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Iran and Saudi Arabia Add Woes to Crude Investors

Robert Scott

Iran's Sanctions Lifted, Saudi Arabia May Not Cut Production

Sanctions on Iran lifted

The market share war for crude oil is more intensified with Iran reaching out a deal with the European Union (FEZ) and United States (SPY) for its controversial nuclear project. The secondary sanctions on Iran are lifted. These are the sanctions that earlier restricted trade with European nations. Iran’s free arm in oil export could boost its economy. The other important things coming out of the Middle East is that the other regional leader, Saudi Arabia, is planning to diversify its economy from an oil-dependent one to a global economy. It signals that the production cut in crude by OPEC may be unlikely to happen.

Iran’s oil reaching the European market may also affect the spread between Brent and WTI (West Texas Intermediate). The series will focus on the following points:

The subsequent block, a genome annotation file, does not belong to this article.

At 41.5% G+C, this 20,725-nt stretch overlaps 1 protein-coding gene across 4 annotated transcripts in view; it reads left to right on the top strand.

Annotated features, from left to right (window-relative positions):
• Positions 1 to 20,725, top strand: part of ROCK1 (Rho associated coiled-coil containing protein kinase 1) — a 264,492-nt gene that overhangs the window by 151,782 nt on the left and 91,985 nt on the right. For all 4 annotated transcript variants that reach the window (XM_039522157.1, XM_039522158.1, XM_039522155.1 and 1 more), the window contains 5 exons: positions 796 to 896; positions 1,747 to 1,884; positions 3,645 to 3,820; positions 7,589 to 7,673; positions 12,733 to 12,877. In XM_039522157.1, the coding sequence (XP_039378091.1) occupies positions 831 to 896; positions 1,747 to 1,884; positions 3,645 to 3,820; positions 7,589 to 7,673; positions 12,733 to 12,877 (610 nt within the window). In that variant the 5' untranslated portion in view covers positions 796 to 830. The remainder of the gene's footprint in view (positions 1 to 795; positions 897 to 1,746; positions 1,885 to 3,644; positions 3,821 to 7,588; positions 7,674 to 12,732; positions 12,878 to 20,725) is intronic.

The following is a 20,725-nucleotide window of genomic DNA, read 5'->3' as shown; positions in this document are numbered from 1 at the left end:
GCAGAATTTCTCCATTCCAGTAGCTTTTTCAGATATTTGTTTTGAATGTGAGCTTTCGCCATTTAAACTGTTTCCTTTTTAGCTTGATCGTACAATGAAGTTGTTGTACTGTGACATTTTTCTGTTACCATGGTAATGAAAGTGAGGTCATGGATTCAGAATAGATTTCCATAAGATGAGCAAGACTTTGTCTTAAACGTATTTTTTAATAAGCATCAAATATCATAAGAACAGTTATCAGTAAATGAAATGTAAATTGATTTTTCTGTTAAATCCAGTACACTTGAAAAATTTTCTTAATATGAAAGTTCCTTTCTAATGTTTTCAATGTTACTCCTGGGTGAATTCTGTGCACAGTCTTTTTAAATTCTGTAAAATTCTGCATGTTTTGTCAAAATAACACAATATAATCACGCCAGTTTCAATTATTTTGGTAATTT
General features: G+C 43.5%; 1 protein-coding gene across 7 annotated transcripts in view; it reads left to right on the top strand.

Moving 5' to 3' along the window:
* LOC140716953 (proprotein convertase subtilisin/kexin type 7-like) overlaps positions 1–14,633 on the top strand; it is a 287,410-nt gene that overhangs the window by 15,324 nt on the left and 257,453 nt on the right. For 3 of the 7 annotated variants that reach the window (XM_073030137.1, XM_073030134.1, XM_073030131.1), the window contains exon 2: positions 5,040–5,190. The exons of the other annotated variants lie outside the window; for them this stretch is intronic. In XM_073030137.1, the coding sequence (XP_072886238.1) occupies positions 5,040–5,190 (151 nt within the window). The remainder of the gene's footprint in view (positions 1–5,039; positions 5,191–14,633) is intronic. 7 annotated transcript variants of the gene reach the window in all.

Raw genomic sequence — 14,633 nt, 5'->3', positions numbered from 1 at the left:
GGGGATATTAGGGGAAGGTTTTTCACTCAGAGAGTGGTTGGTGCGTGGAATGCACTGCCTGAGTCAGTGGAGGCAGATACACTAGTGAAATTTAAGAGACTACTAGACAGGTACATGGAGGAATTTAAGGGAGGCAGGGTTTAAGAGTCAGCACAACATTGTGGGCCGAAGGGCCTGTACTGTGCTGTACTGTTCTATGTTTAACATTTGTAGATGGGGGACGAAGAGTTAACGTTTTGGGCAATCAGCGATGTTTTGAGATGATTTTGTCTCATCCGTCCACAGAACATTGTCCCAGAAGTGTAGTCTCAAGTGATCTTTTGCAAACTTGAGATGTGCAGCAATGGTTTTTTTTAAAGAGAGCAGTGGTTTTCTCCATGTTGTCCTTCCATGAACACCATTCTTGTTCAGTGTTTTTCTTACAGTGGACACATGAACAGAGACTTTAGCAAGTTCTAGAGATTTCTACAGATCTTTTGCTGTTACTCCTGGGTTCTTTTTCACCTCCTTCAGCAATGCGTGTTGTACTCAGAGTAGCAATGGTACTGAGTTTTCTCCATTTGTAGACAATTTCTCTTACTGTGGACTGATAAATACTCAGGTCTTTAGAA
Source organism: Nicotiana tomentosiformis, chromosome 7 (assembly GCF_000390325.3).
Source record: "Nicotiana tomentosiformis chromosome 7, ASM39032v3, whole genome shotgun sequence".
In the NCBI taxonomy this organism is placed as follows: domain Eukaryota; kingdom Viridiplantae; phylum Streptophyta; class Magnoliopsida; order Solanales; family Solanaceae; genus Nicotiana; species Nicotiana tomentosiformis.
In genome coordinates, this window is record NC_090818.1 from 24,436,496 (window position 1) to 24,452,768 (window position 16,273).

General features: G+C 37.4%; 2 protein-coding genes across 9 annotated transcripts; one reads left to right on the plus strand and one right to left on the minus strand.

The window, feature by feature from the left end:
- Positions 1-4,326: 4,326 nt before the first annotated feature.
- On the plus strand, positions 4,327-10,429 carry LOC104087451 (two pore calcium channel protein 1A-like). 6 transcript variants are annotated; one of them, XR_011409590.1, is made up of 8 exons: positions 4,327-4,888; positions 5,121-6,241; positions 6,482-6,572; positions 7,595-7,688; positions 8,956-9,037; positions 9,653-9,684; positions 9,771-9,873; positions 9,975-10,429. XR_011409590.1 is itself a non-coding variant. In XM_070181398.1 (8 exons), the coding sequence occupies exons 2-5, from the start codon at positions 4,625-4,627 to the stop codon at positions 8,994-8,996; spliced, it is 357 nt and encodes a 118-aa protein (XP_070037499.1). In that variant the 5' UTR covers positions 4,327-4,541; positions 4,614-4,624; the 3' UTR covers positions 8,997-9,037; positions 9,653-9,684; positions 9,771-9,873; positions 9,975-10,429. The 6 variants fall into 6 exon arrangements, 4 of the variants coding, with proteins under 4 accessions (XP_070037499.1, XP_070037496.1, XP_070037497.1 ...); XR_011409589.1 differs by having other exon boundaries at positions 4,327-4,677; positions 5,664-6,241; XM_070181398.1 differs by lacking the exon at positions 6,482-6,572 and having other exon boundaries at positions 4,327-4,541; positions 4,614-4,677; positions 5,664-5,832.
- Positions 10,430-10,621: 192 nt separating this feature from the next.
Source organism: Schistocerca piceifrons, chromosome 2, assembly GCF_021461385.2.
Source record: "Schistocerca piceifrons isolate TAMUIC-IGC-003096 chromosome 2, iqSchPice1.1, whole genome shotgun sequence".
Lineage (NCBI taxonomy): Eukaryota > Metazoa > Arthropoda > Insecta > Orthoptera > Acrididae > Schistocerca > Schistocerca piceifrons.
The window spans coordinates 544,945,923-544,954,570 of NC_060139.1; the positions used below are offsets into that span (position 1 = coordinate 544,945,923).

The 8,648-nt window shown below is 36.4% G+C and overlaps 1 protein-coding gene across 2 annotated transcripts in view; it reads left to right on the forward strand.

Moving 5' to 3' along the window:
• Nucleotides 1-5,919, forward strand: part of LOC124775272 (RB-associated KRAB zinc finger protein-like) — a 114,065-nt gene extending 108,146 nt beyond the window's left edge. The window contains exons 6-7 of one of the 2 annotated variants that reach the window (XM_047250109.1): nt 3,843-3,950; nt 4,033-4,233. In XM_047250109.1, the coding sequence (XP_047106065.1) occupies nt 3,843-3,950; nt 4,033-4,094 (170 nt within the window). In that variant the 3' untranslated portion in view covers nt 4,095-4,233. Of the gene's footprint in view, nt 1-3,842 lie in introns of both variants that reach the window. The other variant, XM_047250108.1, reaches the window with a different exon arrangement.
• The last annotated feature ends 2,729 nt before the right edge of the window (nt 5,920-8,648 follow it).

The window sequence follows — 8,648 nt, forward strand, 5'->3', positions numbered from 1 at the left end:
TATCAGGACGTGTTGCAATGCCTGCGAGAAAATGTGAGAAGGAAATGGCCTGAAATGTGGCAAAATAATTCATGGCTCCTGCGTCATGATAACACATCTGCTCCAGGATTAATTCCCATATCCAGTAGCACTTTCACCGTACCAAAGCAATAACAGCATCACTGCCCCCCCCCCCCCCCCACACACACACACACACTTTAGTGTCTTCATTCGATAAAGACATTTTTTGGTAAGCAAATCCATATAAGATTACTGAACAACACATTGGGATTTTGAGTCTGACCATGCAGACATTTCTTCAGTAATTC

• Saudi Arabia’s importance as crude exporters
  • Saudi Arabia and shale oil producers
  • analysis of crude reserves and cost of production
  • Saudi strategic plan to diversify the economy
  • the cause of the growing rivalry among different top crude oil exporters
  • moving average analysis of different energy streams and a look at renewable energy

What worries the investors?

While WTI is reaching a 12-year low, the earnings of exploration and production companies such as ConocoPhillips (COP), EOG Resources (EOG), and others are edging lower. Integrated companies such as ExxonMobil (XOM) and Chevron (CVX) are somehow insulated because of downstream segments. The graph above shows the performance of XOM since the last four years.

In the next part, we’ll discuss the Saudi factor in the crude oil market and the situation that led to lower crude oil prices.

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